Revolutionising Financial Services: 75 Digital Banking Units In 75 Districts

Over the last few years, India has turned a corner and placed a renewed emphasis on ensuring that the new era requires a new mechanism. This novel mechanism shares immense benefits of technology for humanity as was seen with the hugely successful Digital India campaign.

In what has become a huge catalyst towards promoting as many transactions that can take place through digital means, the Digital India campaign has empowered the common citizen with the widespread use of technology on that front.
Technology-based digital platforms have gained popularity among various sections of society including the educated semi-urban and rural classes equally in the last decade. Though the shift to these online platforms was a foregone conclusion, the fact that the same would happen so swiftly took everyone by surprise.

Notwithstanding the presence of private Indian non-banking financial players like PhonePe or PayTM as well as international giants like GPay, the most successful and user-friendly interface among all of them has been that of BHIM (Bharat Interface for Money) launched by the Government of India.

Continuing on this trend of promoting ease of living within the nation, the Government of India has been able to add new services to it. Adding a new dimension to the push towards digital finances, an even more advanced, effective, transparent, and reliable way has been found through which 75 digital banking units have been launched in 75 districts of the country.

As of now, 11 public sector banks as well as 12 private banks would be participating in this initiative. In the last half a decade particularly, banks have been able to reach out to a record number of poor through which financial inclusion has received a huge shot in the arm.

Reforms in the banking sector along with this push for inclusion have been able to connect the poor with the banking system. More than the physical distance between such banks and their branches, the psychological distance between those in rural India particularly, these banks and their branches have been reduced as well.

A top priority has been given to ensure that banking services reach the most remote corners of the country which has further resulted in more than 99 percent of total Indian villages having some bank branch, banking outlet or banking correspond/mitra within a 5-km radius. To ease this further, the huge network of interconnected post offices in the country has become part of the mainstream of banking as well via the India Post Bank.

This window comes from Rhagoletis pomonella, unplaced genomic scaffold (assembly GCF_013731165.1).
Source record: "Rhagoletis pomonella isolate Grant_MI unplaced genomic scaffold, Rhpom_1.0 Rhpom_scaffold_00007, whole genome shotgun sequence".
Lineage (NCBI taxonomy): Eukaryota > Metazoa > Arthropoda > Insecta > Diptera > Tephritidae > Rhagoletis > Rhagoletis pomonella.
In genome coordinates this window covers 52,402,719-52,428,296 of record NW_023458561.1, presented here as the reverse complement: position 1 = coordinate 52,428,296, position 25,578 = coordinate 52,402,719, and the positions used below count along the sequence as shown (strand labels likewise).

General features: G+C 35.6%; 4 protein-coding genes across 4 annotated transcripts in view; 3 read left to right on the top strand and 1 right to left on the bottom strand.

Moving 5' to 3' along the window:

These banking services that have reached the common Indian through BHIM, RuPay, e-Rupi, and Jan Dhan have opened new doors of possibilities. Similarly, the digital banking unit will ensure that such banking services are free from paperwork and other hassles.

Banking will be easier than ever with convenience and security. In a village or a small town, sending money or taking loans would become much more convenient with the online presence being maintained through these digital banking units.’

These digital banking units, as part of the larger financial technology or the more commonly-known world of ‘FinTech’, would serve as a new extension towards a historic new era. Announced in the Union Budget earlier this year, such units would be specialized and fixed point units that would help those who do not have their own computers, laptops, or smartphones to avail of banking services digitally by visiting such units.

All such facilities would be provided with ample internet in these digital banking units. Opening a savings account, transferring cash, investing in a fixed deposit, applying for loans, applying for credit cards, checking account details, and stopping payment instructions for cheques issued would all be part of these digital banking units.

It is bound to promote digital financial literacy with an emphasis on educating customers (particularly from the rural setup) about cyber security, awareness, and security measures.

In a situation like the gloomy pandemic were distancing ourselves from one another has taken a form of its own, these digital banking units put forth an interesting aspect of contactless payment mechanisms along with no need for a personal internet network on the customer’s end either.

Therefore, for a large population, these units are bound to provide the first step towards going digital in a responsible and transparent manner as well. Interestingly, the 21st-century economy is progressing with a continuum and it becomes important that the help of partner banks, government entities, and corporate players is taken to ensure that nobody is left behind in terms of financial inclusion and literacy.

Over the last decade, the rapid pace at which India has progressed in the field of digital technology has been nothing short of magical.

The Indian population has taken to digital payments like fish takes to water, with a large amount of monetary transactions at toll plazas, shops, account transfers, restaurants, etc. taking place via mobile phones alone.

A large number of developing countries are aspiring to imitate the Indian success story when it comes to digital payments, and these newly-launched digital banking units in 75 districts are yet another chapter in the glorious book of this story. (ANI)

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